November 2022 was an eventful month for the Association Action pour l’Economie de Communion en Afrique Centrale (AECAC). 40 young men and women Internally Displaced Persons (IDPs) living in Dschang, Bafoussam and Yaoundé, from the crisis in the North West and South West regions of Cameroon took part in the Financial Education Training Sessions.
Yaoundé, the Capital City of Cameroon, is an excellent place to experience the social transformation happening in the Country, with its many faces and complexities, it is home to hundred thousands of Internally Displaced Persons since the so called Anglophone crisis in Northwest and Southwest regions. Just like other cities of the country, Dschang, Bafoussam too are adapting to the addition of hundreds of the displaced seeking safety. In these Cities people have the possibility to “rebuild” their lives, to regroup, build new identities and why not forge socio-political awareness that aim to bring peace back to places they had to abandon because of conflict.
It is in this context that the Association Action pour l’Economie de Communion en Afrique Centrale (AECAC) promoted a project that proposes means for the empowerment and socio-economic insertion of Internally Displaced Persons, so that they can take care of their vital needs in their welcoming towns and cities.
Why financial education and business management?
The crisis led many to abandon not only their homes and towns, but also their occupation. And arriving in their “new homes”, to cope with such issues as sustainability, lodging and school fees, beneficiaries of the project run different small business for their income generating activities.The training therefore, focused on Internally Displaced Persons (IDPs) who have already skills in sewing, hairdressing, barbershops, shoe making and others.
Each session started with story sharing. These touching stories of resilience, courage and determination provided the basis for the training. Kennedy studied building and construction, it’s not easy to find job on building sites, and he is ready to move to any town in the region where he finds a job. Derrick has a barber shop: “I was at university, before completing my studies the crisis broke out. I borrowed some money to open a barber shop. Now I wish I could have enough income to increase my business…”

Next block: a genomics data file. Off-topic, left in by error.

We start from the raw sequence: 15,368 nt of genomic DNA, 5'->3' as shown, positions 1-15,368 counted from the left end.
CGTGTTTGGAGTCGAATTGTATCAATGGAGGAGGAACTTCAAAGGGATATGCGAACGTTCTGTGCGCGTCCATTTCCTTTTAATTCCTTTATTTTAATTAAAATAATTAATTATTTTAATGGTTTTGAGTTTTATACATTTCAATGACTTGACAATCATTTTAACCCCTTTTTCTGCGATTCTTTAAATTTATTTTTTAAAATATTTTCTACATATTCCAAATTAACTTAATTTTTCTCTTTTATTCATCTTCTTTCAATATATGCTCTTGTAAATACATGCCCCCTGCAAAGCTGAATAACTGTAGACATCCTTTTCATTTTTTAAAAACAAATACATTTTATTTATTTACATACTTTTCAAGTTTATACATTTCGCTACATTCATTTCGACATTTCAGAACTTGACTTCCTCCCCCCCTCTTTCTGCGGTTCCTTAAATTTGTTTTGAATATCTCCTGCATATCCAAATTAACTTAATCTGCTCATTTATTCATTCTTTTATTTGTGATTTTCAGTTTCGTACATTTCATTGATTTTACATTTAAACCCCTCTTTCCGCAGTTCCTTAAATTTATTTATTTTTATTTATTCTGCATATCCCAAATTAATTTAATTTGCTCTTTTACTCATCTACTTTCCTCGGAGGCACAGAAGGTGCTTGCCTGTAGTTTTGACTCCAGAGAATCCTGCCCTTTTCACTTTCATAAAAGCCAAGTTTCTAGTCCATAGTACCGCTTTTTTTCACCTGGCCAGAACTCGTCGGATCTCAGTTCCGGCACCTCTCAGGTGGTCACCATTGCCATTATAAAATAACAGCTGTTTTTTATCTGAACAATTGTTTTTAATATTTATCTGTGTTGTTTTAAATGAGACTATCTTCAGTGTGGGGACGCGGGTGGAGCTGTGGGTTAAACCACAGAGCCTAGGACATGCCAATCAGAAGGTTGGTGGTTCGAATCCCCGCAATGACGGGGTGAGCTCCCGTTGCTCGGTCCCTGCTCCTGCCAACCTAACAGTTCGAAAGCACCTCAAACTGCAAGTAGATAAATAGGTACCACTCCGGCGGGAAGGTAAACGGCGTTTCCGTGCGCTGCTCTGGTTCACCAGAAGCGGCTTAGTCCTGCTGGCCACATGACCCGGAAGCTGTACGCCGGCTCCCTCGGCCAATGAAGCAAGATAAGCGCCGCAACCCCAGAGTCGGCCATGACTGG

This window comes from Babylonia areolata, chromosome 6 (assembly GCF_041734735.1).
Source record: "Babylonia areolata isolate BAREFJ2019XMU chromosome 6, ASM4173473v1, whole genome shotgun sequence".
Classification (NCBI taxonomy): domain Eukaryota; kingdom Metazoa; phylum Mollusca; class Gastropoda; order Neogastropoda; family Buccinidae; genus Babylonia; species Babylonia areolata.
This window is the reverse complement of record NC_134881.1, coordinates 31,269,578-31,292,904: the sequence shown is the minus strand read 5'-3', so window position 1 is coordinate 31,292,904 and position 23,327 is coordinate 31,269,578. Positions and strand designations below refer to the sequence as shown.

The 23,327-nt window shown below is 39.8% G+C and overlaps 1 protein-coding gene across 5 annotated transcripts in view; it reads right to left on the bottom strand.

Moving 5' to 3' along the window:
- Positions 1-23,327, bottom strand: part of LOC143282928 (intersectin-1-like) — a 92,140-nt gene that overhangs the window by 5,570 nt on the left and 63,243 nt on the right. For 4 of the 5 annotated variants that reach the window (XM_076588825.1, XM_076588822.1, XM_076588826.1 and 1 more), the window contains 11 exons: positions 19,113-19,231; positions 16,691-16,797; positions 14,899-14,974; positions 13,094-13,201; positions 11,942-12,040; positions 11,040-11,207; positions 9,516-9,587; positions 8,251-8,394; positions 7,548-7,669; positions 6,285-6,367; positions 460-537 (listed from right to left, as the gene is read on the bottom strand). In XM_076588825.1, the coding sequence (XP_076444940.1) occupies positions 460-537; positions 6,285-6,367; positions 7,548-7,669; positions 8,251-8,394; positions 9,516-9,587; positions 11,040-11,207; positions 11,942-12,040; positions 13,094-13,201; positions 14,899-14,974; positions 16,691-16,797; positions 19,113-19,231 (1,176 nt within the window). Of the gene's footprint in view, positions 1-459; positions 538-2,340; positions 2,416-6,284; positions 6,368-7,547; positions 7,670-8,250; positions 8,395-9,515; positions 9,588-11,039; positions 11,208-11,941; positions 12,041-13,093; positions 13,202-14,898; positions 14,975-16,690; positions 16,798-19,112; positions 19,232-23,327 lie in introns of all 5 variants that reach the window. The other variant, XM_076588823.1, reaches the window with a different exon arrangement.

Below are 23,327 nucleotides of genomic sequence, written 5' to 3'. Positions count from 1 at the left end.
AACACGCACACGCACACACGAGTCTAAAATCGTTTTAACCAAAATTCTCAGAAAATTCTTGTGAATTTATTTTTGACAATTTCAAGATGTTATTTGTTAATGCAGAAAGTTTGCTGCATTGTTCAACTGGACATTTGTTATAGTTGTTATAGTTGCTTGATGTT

Through a lively dialogue between the trainees and the facilitators, the training took shape. Gently and skillfully the facilitators Steve Azeumo, and Tiku Martin introduced the beneficiaries into the management of small businesses, financially accompanying them in their activities, on technical and psycho-social levels. Skill learning took place as well, through sincere and open conversation, listening intensely to the real needs, desires, dreams and aspirations of beneficiaries.
Sonita is 18 years old, she hasn’t been in school for the last 2 years, since her arrival to Yaoundé. She does marking on traditional attires for her upkeep, but her strong desire is to go back to school. Her request to the project is a support to go back to school in the afternoon so that in the morning she can work for her upkeep.
In other cases, the dialogue opened up to the need of advocacy, this was the case of Bertila a Nurse student, mother of 3 young children. For a living, and to afford her children’s school fees, she does beadwork; that is used to create accessories like necklaces, bracelets, pendants, anklets, belts as well as home décor and a number of household. For the completion of her Nursing course, she needs a location for internship but she cannot afford to pay the fee. Through its networks, the project will support her get a placement for internship and realize her dream of becoming a registered Nurse.
Other pressing issues underlined were: discipline, savings microcredits finance and bank accounts. Assunta has a small shop. The facilitation brought forth the importance of business license so as to follow the rules and regulations of the City Council. She concluded: “I need technical support”.
At the conclusion some beneficiaries of the first phase of the project shared their success stories. Cyril lives in Yaoundé, during the first phase of the project he learned shoe-making. He now has a shop and has a large customer community through social media. His mother too shared her moving story of how this job up to now, helps cater for the needs of the family.
Mary, a teacher by profession, lives in Dschang with her family. During the first phase of the project she learned a few skills: making soap and crocheting. To date, her market has expanded beyond Cameroon.
The training ended successfully, each beneficiary was encouraged to make his/her business plan, a skill that was appreciated, to focus and be results orientated.
Launching the beneficiaries into the deep and core foundation of the projects: communion! They were encouraged “to embark on the path of sharing not forgetting that God is our invisible partner, who calls each one to build bonds of fraternity where ever we are, even as we struggle to make a living through small businesses”.
As Bertila put it: “this training session was about business and financial education but it was also an emotional support session”.